Digital inverters

Guard Electronic Systems (Pvt.) Ltd, a leading UPS manufacturers under the brand name Nexus, have now forayed into inverter industry segment with the introduction of a complete range of hi-tech digital inverters with various unique features and state of the art Mosfet technology that ensures an uninterrupted, smooth, efficient and prolonged power backup during the long load shedding hours.

Nexus inverter employs the hi-tech phase controlled CVCC battery charger that ensures that once the batteries are fully charged, the inverter consumes negligibly low power, hence saving substantially in the electricity bills.

The controlled charging also enhances the battery life, while the electronic overload protection prevents overloading on Nexus inverter, thereby increasing its life.

The hi-tech range of Nexus inverters also has unique short circuit protection and deep battery discharge protection system, which provide total protection against circuit and accidental deep discharge of batteries.

Customized wardrobes

Overseas Connexions Ltd, pioneers in international designer wardrobes in the country, has introduced a whole new range of Italian wardrobes under the brand name “Euro XO”, which truly lives up to its name, European Extra-Ordinaire from Italy.

It provides completely imported customized wardrobes and walk in closest, which are designed keeping in mind ones needs and requirements and are available in different styles.

The wardrobes are available in beige, cherry, fawn, dark brown, light green, yellow, blue and peach colours. Specialized accessories are available as internals such as pull down hangers, trousers rack, tie rack, pull out drawers, shoe rack, lockers, movable shelfs, corner swivels, full round basket clothes cabinet for easy accessibility and convenience.

Water purifier

Combating the killer germs is so easy now. Let Alfaa’s all new e-water do the job while you just sit back and relax. Pride of every modern kitchen, the technologically upgraded ewater can tackle the health vagaries unleashed by monsoon.

ewater is the country’s microprocessor controlled water purifier. ewater has an inbuilt microprocessor that scans the water purifier functions to ensure absolutely pure water.

The microprocessor tells the user when to replace the carbon or UV lamp, ensures you get only as much water as you desire, online monitoring device stops the flow of water in rare case of water quality not meeting the designated exacting standards.

Made from the best quality 316 grade stainless steel ensures non-stop nontoxic water. In the normally available aluminium UV water purifiers, with the passage of time, toxic aluminium oxide is formed which is bad for health.

The system works on three stage advanced filtration system–removal of the suspended impurities like mud, sand, silt and rust in the special bacteriostatic advanced filtration system, removal of organic pollutants like colour, taste, odour and chlorine through an activated carbon cartridge, removal of water-borne disease causing microorganisms by exposing the water to ultra-violet rays.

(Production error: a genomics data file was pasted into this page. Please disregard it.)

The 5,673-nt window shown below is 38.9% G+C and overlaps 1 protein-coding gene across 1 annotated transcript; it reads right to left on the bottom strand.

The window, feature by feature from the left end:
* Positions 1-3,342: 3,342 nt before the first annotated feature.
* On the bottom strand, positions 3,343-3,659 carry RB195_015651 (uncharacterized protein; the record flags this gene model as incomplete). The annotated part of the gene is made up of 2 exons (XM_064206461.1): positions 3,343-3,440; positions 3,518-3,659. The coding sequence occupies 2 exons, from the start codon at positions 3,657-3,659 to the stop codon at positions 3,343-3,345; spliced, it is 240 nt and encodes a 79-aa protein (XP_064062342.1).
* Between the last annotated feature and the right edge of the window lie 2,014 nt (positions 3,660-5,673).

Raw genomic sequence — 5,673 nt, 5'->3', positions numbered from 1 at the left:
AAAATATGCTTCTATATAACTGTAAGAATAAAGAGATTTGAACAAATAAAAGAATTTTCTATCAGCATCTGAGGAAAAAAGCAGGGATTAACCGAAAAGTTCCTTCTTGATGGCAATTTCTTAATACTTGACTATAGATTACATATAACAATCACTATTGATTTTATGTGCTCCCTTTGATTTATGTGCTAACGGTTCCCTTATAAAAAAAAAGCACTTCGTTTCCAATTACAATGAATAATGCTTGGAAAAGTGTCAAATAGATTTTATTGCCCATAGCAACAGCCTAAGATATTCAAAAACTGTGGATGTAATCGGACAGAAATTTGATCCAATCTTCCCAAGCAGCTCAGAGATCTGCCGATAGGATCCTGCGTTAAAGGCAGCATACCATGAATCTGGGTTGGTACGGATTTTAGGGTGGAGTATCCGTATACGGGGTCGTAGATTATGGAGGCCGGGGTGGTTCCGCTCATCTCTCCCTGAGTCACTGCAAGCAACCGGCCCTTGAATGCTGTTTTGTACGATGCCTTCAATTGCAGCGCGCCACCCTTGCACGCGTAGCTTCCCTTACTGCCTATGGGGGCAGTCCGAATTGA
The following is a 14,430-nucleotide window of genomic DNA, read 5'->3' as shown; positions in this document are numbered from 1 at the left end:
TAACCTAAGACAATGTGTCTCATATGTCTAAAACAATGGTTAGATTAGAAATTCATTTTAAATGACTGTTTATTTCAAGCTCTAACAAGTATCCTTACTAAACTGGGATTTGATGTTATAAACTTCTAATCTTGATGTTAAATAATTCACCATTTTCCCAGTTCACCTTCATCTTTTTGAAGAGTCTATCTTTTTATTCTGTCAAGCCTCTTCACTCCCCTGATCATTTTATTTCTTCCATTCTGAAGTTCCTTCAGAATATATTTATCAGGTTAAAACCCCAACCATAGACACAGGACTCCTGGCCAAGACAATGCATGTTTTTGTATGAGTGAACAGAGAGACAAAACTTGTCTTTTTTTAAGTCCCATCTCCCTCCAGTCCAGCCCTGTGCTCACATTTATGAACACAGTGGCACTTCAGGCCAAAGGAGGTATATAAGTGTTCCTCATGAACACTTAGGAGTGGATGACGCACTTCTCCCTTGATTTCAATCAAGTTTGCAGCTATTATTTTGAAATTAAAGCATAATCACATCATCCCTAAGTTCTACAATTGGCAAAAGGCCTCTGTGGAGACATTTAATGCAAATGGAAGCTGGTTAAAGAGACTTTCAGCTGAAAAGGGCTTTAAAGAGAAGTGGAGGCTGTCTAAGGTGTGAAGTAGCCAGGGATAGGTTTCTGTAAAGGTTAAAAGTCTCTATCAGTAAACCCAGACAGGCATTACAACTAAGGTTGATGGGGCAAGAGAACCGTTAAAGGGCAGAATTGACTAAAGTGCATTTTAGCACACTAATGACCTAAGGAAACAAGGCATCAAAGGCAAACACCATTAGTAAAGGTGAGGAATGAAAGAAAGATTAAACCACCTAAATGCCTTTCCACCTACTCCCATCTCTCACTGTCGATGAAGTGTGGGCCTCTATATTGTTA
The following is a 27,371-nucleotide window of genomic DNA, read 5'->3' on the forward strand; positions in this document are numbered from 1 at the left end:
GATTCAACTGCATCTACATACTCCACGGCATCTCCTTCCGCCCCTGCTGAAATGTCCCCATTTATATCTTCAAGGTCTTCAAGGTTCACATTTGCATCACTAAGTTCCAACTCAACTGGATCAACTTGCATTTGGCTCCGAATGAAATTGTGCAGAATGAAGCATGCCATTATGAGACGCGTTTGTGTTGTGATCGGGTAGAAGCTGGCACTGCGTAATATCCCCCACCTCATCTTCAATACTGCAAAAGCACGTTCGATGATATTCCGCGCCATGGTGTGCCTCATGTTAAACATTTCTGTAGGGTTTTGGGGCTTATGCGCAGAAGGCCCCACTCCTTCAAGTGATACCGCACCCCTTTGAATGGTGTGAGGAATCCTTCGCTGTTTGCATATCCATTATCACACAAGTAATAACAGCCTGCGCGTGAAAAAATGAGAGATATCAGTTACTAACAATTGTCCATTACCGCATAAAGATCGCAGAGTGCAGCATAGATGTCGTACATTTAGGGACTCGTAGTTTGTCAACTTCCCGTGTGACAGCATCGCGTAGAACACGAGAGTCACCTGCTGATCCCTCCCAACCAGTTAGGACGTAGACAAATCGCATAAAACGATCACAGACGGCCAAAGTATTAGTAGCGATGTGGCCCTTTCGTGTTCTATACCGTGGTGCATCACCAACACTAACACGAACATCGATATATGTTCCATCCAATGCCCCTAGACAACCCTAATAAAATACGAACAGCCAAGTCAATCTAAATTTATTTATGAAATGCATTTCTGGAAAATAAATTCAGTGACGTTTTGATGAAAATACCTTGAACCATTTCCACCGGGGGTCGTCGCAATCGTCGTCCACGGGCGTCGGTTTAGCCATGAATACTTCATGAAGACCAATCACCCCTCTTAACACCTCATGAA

‘Tight’ shoes

Making fashion statement is the long-term propensity of Mirza Tanners, which has time and again inspired awe and excitement through the launch of its new trend setting range of shoes. This summer, Red Tape has yet again come out with its sleek range of shoe in the casual and the semi-formal category.

‘Wicked’ shirts

Oxemberg has come up with `Bias’ collection of shirts, a design innovation in tune with the latest, international trend in men’s fashion. The `bias’ line is for those who want to be fashionable in their daily dressing, a need that has been ignored until this innovation. This cotton blended, semi-formal collection has a colour palette inspired by blues, grays and maroons.

The essence of the design innovation is the diagonal cut of checks, at an angle of 45 degrees, which gives the shirts a smoother drape, maximum stretch-ability and flawless vertical fall. Designs range from micro checks to medium checks.

Bias designs actually makes the wearer look slimmer thanks to the unique angle cut, another reason for the soaring popularity of the design internationally.

Futuristic sanitary ware

Hindware, the market leader in the country’s sanitary-ware industry, has launched an exclusive range of one-piece closet– Orion. Notable for its contoured finish, futuristic and novel designing, Orion is yet another masterpiece from Hindware. Designed for better comfort, Orion combines aesthetic design and ease of fitting to bring out the most convenient one-piece closet in the country.

Orion comes with pre-fitted imported cistern fittings, ensuring trouble free operation, aesthetically designed, matching seat cover and choice of three pastel colours to match your decor.

Sports watch

Tissor, the renowned Swiss watchmaker, has introduced the Quickster summer special sports watch, designed specially for young go-getters. With its blue and white striped leather strap and smooth brushed steel case, reminiscent of the racing cars of the 1970s, this is a watch of people on the move. The open, 1970s style chronograph dial of the Quickster is in perfect accord with modern trends and its stopwatch hand is striking red, topped with the characteristic `T’, giving it a dramatically arresting look.